husband's son in his rights to the throne. The rightful heir
was now a handsome young Prince, and both court and people
felt that he would emulate his father's justice and wisdom.
The Sultana and her son were very jealous of his
 popularity, and many were the plots they hatched together to
try and injure him, unknown to Abu Hafiz. This was well
nigh impossible, as the young Prince was always with his
father, and continually surrounded by a faithful and devoted
At last the Sultan, who was now getting quite
old, became tired of the cares and responsibilities of his
State, so he called his wife and
his son to him one day, and told them that he
had fully made up his mind to abdicate in favour of
his young heir, and hoped the latter would soon
marry a Princess as good and beautiful as his mother
had been, and become a wise and just ruler,
as he had always endeavoured to be.
This did not suit the Sultana's plans at all. If the young
Prince Al Hafiz once gained the
throne, the difficulties of doing away with him
would become almost insurmountable.
That night she and her son Ben Haroun held a long
consultation as to what had best be done. Prince Al Hafiz
had already chosen a bride, a sweet lady, at his father's
court, and whom he had loved for some time.
The Sultan had consented to their union, and
in three days they were to be
After the wedding, Abu Hafiz would formally resign the crown
to his son, and retire with his wife and stepson into
private life. This was a very serious state of things.
The Sultana and Ben Haroun resolved to strike a sudden and
decisive blow, and that very night, when every one in the
palace was asleep, they went out and consulted the
celebrated magician, Abraduz, who had come over from the far
East in the Sultana's retinue.
They found him in his cavern brewing magic potions in
curiously shaped goblets. A tall peaked cap was on his head,
and his beard was so long that it swept the ground round him
where he sat.
Without even looking up he said to the Sultana—
"I know what you want, and why you are here to-night; you
want to destroy the young
 prince, Al Hafiz. I cannot do it; magic
cannot kill, though it can do many things."
"You must help me," the Sultana said, her eyes
glistening with rage; "for
if magic cannot kill, my
sharp dagger can, and unless
you do as I bid you. . . . . . ."
"I am not afraid," the old man said, "but I will help you,
because you have all been
good to me, and
because I know that the young prince hates all
magicians, and when once Sultan, he will probably
expel them from his country. But kill
him I cannot; I have not the power. However, I have a
potion here, which, if you put one drop on the prince's
threshold, will, the moment he treads on it, change him into
a black cat. A cat is easily
destroyed. But remember, on the night of every new moon
my power ceases, and the prince will resume his human
form for six hours. Therefore, lay your plans carefully,
for the cat once dead, no one can ever know who was
instrumental in his destruction."
Saying which, the old magician seized a long wand, and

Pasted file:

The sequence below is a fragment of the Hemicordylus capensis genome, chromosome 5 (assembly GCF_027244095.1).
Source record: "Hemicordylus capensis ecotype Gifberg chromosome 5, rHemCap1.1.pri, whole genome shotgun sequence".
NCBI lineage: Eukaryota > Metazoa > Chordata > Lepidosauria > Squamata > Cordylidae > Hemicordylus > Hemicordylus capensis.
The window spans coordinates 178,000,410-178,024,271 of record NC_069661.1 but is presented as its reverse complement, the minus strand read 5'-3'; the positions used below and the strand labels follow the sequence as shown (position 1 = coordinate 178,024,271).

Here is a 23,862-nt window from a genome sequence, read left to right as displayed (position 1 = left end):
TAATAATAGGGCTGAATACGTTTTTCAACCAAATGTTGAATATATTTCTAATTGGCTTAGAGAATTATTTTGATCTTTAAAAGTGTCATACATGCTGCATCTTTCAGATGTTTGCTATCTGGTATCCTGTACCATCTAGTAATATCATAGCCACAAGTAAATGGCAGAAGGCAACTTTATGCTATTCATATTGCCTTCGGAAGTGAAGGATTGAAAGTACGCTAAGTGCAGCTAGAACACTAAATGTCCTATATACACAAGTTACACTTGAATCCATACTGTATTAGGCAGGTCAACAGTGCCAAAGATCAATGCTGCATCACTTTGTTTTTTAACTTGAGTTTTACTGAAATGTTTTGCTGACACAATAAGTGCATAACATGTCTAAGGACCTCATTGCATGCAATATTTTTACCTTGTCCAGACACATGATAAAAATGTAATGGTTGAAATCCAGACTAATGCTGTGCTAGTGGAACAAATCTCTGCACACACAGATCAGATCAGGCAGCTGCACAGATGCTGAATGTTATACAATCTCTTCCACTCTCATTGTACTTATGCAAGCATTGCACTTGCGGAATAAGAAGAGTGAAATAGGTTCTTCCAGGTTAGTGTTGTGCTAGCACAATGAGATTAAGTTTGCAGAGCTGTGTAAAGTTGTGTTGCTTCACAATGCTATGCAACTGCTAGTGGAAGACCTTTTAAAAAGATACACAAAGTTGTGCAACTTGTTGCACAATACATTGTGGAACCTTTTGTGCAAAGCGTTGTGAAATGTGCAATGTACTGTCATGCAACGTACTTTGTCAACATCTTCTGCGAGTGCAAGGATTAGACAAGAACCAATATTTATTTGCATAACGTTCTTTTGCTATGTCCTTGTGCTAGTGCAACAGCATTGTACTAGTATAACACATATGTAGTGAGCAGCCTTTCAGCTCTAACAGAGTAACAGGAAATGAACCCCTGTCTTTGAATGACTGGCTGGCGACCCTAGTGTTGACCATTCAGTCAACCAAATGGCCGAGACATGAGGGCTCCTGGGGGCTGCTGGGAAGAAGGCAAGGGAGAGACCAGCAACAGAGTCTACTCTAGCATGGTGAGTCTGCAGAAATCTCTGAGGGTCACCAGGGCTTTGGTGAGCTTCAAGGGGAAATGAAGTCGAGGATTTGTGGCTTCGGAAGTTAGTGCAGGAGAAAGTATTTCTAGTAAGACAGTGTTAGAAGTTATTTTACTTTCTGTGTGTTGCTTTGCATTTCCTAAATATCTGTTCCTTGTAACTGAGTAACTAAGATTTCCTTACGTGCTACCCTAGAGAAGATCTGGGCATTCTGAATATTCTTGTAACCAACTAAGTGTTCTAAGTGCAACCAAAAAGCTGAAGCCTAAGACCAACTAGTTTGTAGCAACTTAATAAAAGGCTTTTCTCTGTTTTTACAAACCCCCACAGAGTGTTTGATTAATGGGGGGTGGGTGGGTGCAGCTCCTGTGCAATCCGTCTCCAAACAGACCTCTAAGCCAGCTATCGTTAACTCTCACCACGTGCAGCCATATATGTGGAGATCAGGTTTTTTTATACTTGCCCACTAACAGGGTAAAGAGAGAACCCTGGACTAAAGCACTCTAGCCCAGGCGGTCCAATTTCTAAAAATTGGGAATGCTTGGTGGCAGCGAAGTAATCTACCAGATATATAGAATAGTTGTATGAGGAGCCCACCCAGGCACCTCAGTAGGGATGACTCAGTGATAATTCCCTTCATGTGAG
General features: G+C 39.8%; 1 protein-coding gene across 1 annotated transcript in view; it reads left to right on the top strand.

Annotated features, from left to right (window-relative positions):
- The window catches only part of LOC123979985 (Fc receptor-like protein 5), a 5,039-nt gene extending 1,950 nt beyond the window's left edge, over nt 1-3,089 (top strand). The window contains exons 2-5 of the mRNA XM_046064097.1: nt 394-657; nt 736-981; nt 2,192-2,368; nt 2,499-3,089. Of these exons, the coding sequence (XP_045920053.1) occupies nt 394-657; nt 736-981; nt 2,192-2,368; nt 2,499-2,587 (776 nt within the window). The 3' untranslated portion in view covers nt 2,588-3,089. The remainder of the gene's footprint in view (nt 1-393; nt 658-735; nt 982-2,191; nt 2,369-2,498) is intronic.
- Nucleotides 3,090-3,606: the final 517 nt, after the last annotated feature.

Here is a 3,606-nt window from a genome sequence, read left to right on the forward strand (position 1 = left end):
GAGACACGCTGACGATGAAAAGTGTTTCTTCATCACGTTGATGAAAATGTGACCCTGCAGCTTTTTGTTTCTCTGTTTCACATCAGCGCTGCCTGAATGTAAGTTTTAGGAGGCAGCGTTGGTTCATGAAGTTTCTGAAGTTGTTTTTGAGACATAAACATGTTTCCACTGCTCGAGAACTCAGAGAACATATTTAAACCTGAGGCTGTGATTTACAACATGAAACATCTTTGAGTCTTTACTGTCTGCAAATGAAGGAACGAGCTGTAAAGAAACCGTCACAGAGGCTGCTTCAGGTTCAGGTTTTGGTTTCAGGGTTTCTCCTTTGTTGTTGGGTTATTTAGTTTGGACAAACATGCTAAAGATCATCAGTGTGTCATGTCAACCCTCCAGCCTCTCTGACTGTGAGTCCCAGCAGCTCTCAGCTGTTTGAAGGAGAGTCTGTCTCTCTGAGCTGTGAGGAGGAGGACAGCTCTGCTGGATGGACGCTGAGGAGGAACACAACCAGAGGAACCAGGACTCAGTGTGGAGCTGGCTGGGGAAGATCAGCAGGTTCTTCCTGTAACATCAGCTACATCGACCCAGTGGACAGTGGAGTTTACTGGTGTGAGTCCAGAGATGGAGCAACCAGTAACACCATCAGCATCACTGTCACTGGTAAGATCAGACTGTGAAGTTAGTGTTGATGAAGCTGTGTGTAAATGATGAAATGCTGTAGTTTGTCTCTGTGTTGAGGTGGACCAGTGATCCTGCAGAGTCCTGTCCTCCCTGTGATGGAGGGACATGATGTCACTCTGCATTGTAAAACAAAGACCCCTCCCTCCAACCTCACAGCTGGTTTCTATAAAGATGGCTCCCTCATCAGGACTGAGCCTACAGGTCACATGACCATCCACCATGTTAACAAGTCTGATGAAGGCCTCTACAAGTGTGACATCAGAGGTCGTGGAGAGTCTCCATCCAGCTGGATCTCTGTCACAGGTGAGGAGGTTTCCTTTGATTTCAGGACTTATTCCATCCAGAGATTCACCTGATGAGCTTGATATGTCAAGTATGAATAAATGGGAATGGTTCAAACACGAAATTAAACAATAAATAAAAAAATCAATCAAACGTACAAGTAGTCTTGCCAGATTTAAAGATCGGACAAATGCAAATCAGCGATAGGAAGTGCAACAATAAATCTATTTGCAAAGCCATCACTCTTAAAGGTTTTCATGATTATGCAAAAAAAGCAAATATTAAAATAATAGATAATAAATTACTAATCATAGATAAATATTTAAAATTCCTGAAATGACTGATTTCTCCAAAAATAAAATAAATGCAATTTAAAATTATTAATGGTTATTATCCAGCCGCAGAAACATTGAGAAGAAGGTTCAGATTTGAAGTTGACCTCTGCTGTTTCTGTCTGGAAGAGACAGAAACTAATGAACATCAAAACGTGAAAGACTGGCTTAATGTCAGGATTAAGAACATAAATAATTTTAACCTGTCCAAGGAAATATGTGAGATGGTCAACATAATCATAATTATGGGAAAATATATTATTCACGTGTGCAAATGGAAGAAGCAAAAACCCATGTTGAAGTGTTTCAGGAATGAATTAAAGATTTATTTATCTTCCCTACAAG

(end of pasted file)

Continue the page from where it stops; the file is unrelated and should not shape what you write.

drawing a magic circle round a skull, into which he had
poured some dark liquid, he began his incantation, the
Sultana and the Prince watching him with eager curiosity.
He murmured strange words, and mixed curious ingredients
with his potion, some frog's legs, and skins of spotted
snakes, a shark's tooth, and unicorn's horn. When he had
finished, he picked up the skull and handed it to the
Sultana, who carried her precious burden back with her to
It was yet night, and no one was about in the Palace, and
the Sultana unable to contain her impatience, stole on
 tiptoe to Prince Al Hafiz's door. Two faithful negroes lay
on the step, to prevent any one having access to their
master. These were, however, fast asleep.
The Sultana cautiously, but rapidly,
poured some of the contents of the skull on the
threshold, and fled back to her own chamber.
The next day every one in the Palace was
profoundly agitated, and
anxious, for the young Prince Al Hafiz had
disappeared, as though the
earth had engulphed him. His two
negro attendants strongly asserted that no
one had crossed the threshold of his apartments.
They saw him come out of his room, and then something
occurred which neither of them could exactly describe.
The young Prince absolutely seemed to vanish,
and not a trace could be
found of him anywhere. Search was made throughout the
entire kingdom, but it was useless, the young heir had
disappeared. His beautiful young bride, and the good Sultan,
nearly went mad with grief, nothing could console them, and
the Palace became more gloomy than it had been after the
death of the first Sultana.
The only joy the poor old Sultan knew in all this trouble
was the affection of a strange and beautiful Angora cat, which
had haunted the Palace ever since the disappearance of
young Prince. It would sit for hours on his
knee, and look at him with great and almost
reproachful eyes, and the Sultan would stroke
its soft fur, and somehow its
eyes would remind him of his lost son.
Naturally the Sultana was not content
for matters to remain as they were; the night
of the new moon was rapidly approaching, and
pussy must be got rid of before then.
But this was a very
difficult matter, for the Sultan would not allow the cat